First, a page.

Different titles of divorce are designated in Colorado that are
different from those of other states. The individual who files for
divorce is called the petitioner, while the individual who is later
served with a divorce is called the respondent.
The divorce will take place through a county district court where one
of the individuals resides. Colorado has specific residency requirements
for filing for divorce. One of the spouses must be a Colorado state
resident for a minimum of ninety days before a divorce case can be
filed. If both individuals are Colorado residents, the case can either
be filed in the county of the wife or in the county of the husband. If
the petitioner is not a state resident then the case will be filed to
the court where the respondent has residency.
Grounds for Divorce Filing in Colorado
The United States mandates that a divorce must be grounded on specific
circumstances, meaning that a divorce will need to have a reason for
happening. Divorce grounds are to be filed through the Petition for
Dissolution of Marriage. The grounds for divorce must be under
Colorado-specific laws. Both individuals may come to a conclusion on
which grounds a divorce will be sought or the petitioner will prepare
for which grounds he or she will present to the court to prove valid.
Colorado law states that grounds for divorce are to be based on
Those involved in divorce proceedings are required to file a petition
for Dissolution of Marriage and Decree of Dissolution of Marriage.
These documents can be up to twenty pages long and can include a UCCHEA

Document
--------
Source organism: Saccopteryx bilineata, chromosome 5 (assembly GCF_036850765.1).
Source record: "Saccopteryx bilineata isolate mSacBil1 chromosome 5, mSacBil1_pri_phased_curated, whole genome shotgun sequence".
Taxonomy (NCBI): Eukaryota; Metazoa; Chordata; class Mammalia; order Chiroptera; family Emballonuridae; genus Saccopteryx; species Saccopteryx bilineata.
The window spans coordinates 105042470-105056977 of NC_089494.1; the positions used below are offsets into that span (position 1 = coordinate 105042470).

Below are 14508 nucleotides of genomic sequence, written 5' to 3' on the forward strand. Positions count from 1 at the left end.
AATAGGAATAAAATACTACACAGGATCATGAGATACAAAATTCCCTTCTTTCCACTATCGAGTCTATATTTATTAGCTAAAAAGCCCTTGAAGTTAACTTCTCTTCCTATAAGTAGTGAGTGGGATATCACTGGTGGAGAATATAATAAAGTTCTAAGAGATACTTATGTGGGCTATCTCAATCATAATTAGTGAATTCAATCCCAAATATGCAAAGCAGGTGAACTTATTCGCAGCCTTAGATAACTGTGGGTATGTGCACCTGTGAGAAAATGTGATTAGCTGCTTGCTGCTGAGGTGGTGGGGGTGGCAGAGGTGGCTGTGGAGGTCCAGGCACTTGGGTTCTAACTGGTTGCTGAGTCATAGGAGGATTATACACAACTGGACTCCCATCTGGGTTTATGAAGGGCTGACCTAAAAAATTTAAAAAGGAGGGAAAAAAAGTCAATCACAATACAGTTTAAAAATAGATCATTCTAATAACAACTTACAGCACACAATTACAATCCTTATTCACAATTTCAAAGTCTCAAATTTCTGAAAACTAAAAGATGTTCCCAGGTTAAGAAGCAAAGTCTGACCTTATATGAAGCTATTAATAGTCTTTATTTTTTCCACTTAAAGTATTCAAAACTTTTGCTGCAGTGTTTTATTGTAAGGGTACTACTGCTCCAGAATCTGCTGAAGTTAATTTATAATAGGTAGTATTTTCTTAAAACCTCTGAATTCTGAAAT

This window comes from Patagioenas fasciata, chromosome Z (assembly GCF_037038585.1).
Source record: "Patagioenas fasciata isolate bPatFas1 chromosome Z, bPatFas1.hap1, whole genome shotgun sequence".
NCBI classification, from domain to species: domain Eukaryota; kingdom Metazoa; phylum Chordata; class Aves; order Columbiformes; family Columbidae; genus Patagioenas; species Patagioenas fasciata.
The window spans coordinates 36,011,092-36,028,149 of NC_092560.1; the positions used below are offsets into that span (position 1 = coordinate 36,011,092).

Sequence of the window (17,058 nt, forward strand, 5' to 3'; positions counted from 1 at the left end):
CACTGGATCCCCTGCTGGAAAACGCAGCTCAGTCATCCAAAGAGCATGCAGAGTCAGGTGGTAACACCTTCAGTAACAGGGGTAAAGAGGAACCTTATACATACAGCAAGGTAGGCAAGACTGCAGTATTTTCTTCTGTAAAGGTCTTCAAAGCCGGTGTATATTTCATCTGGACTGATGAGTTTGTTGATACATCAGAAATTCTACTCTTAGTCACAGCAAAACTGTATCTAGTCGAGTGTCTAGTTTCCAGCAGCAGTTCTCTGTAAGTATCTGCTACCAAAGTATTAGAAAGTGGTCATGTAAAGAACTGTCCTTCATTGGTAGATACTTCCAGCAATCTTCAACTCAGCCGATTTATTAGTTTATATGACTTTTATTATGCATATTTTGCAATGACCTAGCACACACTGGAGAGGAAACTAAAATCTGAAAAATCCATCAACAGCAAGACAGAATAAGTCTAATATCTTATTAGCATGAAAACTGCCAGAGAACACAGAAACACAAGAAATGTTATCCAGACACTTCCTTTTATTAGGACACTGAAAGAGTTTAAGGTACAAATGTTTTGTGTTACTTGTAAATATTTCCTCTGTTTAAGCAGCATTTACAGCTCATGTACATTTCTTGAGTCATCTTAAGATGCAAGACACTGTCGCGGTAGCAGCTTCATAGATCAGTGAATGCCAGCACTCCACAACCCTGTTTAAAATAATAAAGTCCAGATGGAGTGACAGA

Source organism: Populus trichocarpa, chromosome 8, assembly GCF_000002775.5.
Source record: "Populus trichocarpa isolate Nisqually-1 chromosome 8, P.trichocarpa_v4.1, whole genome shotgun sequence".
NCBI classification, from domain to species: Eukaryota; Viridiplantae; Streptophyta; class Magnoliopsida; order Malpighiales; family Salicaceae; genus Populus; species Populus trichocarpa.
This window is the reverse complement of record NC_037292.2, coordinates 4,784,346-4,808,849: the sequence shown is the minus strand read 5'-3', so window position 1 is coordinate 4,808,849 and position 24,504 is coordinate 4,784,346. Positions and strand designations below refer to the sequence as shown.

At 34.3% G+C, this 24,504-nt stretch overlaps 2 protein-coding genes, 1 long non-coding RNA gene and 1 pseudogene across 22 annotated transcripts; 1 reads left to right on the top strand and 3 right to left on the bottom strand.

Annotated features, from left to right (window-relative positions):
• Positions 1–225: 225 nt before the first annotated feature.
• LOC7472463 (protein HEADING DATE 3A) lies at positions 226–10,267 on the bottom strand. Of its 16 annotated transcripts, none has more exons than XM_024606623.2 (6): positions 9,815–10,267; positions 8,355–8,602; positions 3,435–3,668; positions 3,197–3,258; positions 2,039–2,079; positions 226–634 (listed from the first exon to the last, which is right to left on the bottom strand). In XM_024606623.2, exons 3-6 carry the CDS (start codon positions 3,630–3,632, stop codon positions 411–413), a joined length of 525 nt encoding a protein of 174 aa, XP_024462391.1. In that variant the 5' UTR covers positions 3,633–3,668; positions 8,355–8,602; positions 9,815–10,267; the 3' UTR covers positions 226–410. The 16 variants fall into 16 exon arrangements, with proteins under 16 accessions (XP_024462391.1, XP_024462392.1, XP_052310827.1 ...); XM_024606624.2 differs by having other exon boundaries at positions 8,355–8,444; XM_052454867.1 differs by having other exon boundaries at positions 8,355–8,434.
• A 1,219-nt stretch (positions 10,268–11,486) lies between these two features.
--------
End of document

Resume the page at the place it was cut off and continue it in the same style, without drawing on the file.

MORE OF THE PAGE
Information sheet, a Domestic Relations Case Information Sheet, a
Notice to Set Non-contest Hearing, a Summons for Dissolution of
Marriage, and a Marital Settlement Agreement. The District Clerk's
office will manage all the necessary paperwork while the process is
being handled through lawyers.
Colorado is considered to be an equitable distribution state where all
the property acquired during the marriage will be divided equitably. If
the individuals involved in the divorce case cannot reach a property
settlement in a fair manner then the court will divide the property
When dividing the property the court will consider four factors. One of
these is how much contribution each individual made to the property at
hand, no excluding that of a homemaker. Another factor is the
consideration of the property's value for each individual. One factor
is that of each individual's personal economic circumstances when the
property is being divided. This may include presenting the home to the
individual responsible for any children resulted in the marriage. The
final factor to be considered by the court is that of the increase or
decrease of any property for marital reasons.
Possible Spousal Support
Spousal support is not automatically assigned by the court in every
case. Whether or not spousal support is granted depends on the
financial stability of the individuals involved, either permanent or
temporary. Awarding spousal support is at the discretion of the court.